Bulging discs occur when the small discs separating the individual vertebrae in the back become displaced. Although not always a major problem, bulging discs can cause significant pain and restriction of movement. What follows is a brief list of the most common treatment options for bulging discs.
Epidural injections are standard treatment options to relieve the pain and inflammation caused by bulging discs in the back. An epidural injection, which involves injecting a small amount of corticosteroid (usually cortisone) into the epidural joint spaces surrounding a bulging disc, can dramatically improve symptoms.
Various types of pain medications, including muscle relaxants, non-steroidal anti-inflammatory drugs (NSAIDs), and prescription-based opiates/narcotics, are available and widely used to treat the pain and irritation caused by bulging discs.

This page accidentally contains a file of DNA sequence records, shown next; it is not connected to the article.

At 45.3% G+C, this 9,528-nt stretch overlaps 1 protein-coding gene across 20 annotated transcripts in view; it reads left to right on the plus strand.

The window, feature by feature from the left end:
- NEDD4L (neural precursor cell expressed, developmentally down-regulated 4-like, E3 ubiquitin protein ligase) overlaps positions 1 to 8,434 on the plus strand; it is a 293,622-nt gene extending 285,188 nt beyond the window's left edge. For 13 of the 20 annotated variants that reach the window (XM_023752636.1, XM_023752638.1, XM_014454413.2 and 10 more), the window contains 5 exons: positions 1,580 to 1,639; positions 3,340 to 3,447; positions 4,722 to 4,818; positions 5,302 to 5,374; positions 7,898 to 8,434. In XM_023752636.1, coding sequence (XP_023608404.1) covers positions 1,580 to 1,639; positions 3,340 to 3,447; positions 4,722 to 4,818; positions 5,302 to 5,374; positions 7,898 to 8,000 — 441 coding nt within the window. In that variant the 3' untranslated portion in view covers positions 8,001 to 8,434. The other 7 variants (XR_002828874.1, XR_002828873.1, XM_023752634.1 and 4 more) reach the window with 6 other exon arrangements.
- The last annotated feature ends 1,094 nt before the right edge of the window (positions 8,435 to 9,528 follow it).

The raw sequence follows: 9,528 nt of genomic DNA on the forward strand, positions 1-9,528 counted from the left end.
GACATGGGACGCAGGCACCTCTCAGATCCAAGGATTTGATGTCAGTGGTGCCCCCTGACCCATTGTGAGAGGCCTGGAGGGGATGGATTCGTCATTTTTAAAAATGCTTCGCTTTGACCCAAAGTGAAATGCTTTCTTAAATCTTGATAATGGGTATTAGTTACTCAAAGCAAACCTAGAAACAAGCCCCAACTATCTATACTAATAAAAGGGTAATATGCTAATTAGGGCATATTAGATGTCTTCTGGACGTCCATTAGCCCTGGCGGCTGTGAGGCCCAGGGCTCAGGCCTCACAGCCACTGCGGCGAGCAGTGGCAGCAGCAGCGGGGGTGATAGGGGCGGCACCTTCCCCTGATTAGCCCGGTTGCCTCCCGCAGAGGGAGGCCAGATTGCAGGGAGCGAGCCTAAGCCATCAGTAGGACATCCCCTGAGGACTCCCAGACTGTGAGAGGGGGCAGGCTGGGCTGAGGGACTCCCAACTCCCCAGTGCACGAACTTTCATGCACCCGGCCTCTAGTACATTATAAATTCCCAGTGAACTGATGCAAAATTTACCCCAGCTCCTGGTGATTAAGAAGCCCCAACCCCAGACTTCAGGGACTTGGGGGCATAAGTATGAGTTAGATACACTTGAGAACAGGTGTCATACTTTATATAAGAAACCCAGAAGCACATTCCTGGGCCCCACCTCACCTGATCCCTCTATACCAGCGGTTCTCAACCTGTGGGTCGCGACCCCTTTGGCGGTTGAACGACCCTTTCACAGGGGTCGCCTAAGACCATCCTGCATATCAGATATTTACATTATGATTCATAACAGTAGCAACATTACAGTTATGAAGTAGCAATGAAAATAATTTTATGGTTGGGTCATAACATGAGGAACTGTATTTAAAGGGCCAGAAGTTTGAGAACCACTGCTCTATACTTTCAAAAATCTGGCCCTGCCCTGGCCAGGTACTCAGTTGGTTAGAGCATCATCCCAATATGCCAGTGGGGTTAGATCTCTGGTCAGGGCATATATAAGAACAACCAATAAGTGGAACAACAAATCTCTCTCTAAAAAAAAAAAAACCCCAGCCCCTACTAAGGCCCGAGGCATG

Avoiding physical activities and/or movements that aggravate and/or irritate affected discs in the back is an effective treatment for managing the pain and discomfort caused by bulging discs. Normally, those movements/activities that require excessive back movement, such as bending, stooping and twisting, are best avoided.
Physiotherapy, which can include (among other things) modified exercise, acupuncture, acupressure, and electrical muscle stimulation, is often used to treat bulging discs in the back that have not ruptured. Physiotherapy treatment modalities can reduce pain and help to stabilise bulging discs.
In severe cases, bulging discs can be treated surgically. The most common form of surgical treatment is a discectomy, a procedure that involves removing the affected disc(s) through a small incision in the lower back. Discectomy is a highly invasive yet effective form of treatment for bulging discs.